Congenital torsion deformities of the lower extremity may be a consequence of growth disorders of the acetabulum, femur, tibia, or foot and may be the cause of substantial functional limitations and symptoms at the hip, knee, and ankle joints in adolescents and adults.1,2
The antetorsion of the acetabular fossa at birth remains to a large extent unchanged during growth. Minimal changes may be seen depending on the development of the femoral head. In contrast, the femur and tibia, which are aligned in internal rotation at birth, rotate externally during childhood. No further changes in acetabular antetorsion or femoral and tibial rotation are to be expected after the age of 8 years.3,4,5,6
Excess femoral anteversion may or may not be associated with increased external tibial torsion.5,7,8 This is often called compensatory with no evidence that it is a compensation.
Congenital torsion deformities can lead to serious symptoms and cause functional limitations of all joints of the lower extremity in adolescence and adulthood.
The joint most frequently affected is the knee because it has very little ability for rotatory compensation compared with the hip or upper ankle joint.5,7,9,10
Torsional malalignment of the lower extremity can result in increased patellar contact pressure with secondary retropatellar cartilage damage or retropatellar joint degeneration or patellofemoral malalignment with subluxation/dislocation of the patella.2,5,7,9,11,12
The contribution of abnormal femoral or tibial torsion to osteoarthritis of the knee is not yet clear. Yagi10 reported increased internal tibial torsion in association with varus medial compartment osteoarthritis. Goutallier et al13 reported that increased femoral anteversion was associated with decreasing joint space in the lateral knee compartment after valgus HTO for medial compartment arthritis.
Torsion deformity of the leg affects gait pattern and heel-to-toe weight bearing and can lead to arthrotic alterations because of unphysiologic load distribution at the upper ankle joint and foot.9
The term “torsion” describes the physiologic rotation of a bone segment in the longitudinal axis, for example, of long bones such as the femur and tibia. In contrast, the term “rotation” defines rotation between two bone segments and, therefore, describes relationships at a joint, for example, internal or external rotation of the hip joint.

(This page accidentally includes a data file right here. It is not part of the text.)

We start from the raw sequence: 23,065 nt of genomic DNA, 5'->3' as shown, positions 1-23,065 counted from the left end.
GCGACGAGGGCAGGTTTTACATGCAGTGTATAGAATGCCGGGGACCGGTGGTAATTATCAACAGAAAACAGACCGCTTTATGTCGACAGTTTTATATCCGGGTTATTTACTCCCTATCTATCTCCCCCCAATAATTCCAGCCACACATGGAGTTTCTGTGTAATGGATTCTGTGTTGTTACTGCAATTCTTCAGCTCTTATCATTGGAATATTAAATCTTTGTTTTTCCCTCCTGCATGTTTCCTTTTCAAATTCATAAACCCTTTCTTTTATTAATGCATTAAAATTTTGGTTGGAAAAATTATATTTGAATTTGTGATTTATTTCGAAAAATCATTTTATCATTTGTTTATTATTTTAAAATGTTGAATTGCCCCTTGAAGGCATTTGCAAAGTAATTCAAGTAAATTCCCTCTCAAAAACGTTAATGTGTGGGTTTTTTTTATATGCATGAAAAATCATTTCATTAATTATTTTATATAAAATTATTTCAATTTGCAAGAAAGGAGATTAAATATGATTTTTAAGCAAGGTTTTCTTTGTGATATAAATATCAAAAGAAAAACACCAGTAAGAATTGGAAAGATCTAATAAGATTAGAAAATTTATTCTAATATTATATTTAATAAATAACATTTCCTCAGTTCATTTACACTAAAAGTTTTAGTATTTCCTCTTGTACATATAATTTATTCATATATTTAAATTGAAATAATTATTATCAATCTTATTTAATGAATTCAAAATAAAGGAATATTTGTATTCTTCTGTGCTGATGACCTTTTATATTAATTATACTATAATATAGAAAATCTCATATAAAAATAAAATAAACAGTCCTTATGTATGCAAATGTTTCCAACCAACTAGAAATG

Torsion angle is defined as the angle of alignment of the distal joint axis of a long bone in relation to the alignment of the proximal joint in the transverse plane.
Different authors have used different lines to define the proximal and distal transverse plane tibial axis; therefore, the literature is widely divergent on what is normal. A recent review indicates that the published range of normal values for tibial torsion is 14° to 41.7°. Rosskopf stated 30° was average normal, Jend stated 41° was average normal, Turner used clinical observation with caliper on the malleoli of the ankle and a marker on tibial tuberosity (he does not define a tibial axis) and stated an average of 19° is normal with a range of 15° to 25°. Strecker reported 34° average as normal. Most of these publications fail to define the exact method of torsional measurement and this can be challenged. It is also challenging to decide what values are truly normal. Most studies do not start with a measure of tibial specimens-only radiographic images.
Yagi10 reported tibial torsion as 23.5° ± 5.1°. Yagi based the study on 13 normal control subjects using CT scan, without specifying cut levels or providing examples of measurements.
Standard values differ across different ethnic groups.14
Pathological torsion has been defined as two standard deviations outside of the normal values, but the evidence for pain or functional limitation is incomplete.8
TABLE 36.1 Indications and Contraindications for Rotational Osteotomy
Since the etiology of pain and functional impairment is usually multifactorial, there is no evidence for suggesting specific torsion angles as indications for surgery.
Correction should be performed at the level of the deformity because compensatory rotational osteotomy at an unaffected site will only make the deformity more complex.
Isolated torsion deformities of the leg without clinical symptoms do not require correction.
If there are clinical signs but pathologic torsion is only slight (up to two standard deviations from the norm on the computed tomography scans), conservative treatment is recommended.
Table 36.1 lists indications and contraindications for rotational osteotomy. Since the etiology of pain and functional impairment is usually multifactorial, there is no evidence for suggesting specific torsion angles as indications for surgery.